In April 2019, German media outlets reported on a money laundering case around the German Fintech Startup N26. According to a research by the German TV station NDR and the newspaper Sueddeutscher Zeitung, several hundred accounts of the Berlin institute have apparently been used for money laundering in connection with online fraud. The two media outlets claim to have a list of almost 400 N26 accounts with German IBAN numbers which appear to have been used on the Internet for fakeshops or fraudulent Ebay accounts.
The BaFin response
On May 20, 2019, the German watchdog BaFin has issued an order against N26 Bank GmbH to take appropriate internal safety measures and to comply with general Customer Due Diligence (CDD) obligations.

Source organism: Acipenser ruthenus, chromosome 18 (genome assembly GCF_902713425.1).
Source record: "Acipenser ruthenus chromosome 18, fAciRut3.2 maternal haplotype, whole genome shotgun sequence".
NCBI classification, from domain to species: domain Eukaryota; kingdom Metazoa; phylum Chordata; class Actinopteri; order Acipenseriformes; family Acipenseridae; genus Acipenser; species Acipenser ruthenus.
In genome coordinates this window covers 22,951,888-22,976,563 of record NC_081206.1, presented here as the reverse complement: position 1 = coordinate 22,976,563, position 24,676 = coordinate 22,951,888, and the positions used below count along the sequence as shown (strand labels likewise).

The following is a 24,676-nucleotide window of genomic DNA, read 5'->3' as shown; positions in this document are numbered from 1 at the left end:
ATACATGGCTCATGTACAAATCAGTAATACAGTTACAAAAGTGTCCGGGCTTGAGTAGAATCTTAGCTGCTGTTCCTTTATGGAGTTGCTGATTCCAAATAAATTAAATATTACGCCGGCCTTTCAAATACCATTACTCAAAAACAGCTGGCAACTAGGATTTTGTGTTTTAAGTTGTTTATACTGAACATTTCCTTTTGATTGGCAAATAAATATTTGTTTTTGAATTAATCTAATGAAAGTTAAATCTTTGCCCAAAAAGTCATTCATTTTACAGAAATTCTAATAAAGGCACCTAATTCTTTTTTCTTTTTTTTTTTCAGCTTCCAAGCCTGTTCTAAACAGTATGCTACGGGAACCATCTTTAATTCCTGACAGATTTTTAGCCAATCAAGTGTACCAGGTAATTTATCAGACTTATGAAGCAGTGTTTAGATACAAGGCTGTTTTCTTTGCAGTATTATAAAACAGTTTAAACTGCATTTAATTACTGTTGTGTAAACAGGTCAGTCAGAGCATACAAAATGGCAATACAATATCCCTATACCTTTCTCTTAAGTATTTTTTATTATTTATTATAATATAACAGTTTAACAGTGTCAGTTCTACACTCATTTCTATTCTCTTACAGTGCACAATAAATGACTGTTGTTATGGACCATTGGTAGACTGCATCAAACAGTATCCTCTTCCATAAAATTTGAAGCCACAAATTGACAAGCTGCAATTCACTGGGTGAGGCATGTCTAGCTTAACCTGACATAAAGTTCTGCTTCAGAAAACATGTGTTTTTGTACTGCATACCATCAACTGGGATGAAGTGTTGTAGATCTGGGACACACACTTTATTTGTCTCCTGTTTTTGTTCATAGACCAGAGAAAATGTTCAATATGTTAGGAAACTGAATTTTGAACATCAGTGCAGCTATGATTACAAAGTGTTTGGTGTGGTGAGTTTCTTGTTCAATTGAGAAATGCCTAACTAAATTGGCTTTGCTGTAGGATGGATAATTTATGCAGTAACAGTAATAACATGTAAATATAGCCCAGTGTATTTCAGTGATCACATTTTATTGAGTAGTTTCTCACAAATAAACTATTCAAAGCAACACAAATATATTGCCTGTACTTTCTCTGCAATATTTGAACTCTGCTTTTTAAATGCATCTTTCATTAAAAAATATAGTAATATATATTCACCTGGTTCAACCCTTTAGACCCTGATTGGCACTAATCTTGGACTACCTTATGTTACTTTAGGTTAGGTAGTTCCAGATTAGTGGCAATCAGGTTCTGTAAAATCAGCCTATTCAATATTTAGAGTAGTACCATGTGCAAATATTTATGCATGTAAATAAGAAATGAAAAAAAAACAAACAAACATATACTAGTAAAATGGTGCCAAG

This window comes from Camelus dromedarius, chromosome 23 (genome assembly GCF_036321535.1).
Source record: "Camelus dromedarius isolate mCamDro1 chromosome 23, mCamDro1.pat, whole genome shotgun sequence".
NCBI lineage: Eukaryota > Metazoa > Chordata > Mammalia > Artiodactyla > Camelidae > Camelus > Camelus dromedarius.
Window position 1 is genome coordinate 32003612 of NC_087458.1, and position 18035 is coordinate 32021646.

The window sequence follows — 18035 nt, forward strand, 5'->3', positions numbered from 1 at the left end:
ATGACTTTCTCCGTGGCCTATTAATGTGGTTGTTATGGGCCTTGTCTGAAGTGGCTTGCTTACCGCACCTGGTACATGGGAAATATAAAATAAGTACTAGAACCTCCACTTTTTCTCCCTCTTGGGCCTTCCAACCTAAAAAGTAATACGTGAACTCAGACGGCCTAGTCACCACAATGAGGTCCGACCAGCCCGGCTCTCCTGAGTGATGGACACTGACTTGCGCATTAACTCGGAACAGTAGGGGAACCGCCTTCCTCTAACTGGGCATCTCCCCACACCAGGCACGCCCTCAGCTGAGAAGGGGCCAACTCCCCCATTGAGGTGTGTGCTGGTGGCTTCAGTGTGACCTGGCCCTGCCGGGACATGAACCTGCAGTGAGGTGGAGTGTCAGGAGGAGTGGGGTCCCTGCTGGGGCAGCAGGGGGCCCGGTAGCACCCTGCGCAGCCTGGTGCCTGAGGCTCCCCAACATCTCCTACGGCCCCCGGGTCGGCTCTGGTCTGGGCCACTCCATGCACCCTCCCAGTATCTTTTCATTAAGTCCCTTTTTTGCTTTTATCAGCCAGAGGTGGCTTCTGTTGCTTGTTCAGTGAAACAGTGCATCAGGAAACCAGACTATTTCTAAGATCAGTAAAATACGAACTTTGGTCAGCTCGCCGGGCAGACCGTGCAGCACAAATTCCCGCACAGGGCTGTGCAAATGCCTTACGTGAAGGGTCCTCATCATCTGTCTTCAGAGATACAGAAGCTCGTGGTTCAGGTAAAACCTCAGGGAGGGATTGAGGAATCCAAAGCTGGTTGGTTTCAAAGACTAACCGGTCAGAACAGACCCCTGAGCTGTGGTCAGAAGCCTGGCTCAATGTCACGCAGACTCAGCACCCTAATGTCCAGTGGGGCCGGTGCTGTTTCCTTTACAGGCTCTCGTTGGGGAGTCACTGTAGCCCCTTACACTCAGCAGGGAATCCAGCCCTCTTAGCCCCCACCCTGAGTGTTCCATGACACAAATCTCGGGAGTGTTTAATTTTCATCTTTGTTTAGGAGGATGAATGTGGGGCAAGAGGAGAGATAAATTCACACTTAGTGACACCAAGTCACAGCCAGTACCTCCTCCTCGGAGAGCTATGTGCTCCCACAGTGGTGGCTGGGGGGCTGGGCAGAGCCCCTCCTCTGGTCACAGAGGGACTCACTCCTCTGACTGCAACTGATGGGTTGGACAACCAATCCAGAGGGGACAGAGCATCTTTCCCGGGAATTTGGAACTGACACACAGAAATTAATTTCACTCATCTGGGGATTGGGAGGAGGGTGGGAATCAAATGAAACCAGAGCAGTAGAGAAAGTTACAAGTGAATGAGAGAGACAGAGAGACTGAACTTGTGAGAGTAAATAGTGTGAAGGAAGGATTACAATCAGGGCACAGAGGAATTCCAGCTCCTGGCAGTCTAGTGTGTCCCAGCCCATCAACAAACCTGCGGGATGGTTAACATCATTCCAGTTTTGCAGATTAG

In detail the BaFin ordered that N26 Bank must
- remove backlogs in IT monitoring,
- establish process descriptions and workflows in writing,
- reidentify a specified number of existing customers.
Laundering schemes giving hard times
The smartphone bank N26 (www.n26.com) is regarded as the star of the German start-up scene with more than 2.5 million users. In January, renowned investors such as Allianz and the Singapore state fund GIC invested € 260 million. The enterprise value of N26 was estimated at 2.3 billion euros back then. Undoubetly, N26 is the second most important German fintech company beside Wirecard which supported the startup with its banking license before 2016.
Evidently, it seems to be hard for the startup to scale its operation appropriately. In recent months, the company has been hiring customer support and anti-money laundering teams like crazy, by hiring more people directly and signing deals with subcontractors. The N26 workforce is to be increased from 1000 to 1500 employees by the end of the year.
Given the many illegal broker schemes which need to launder their illicit proceeds and stolen client money, it comes as no surprise that financial services companies like N26 run into KYC and AML issues. Those schemes work with fake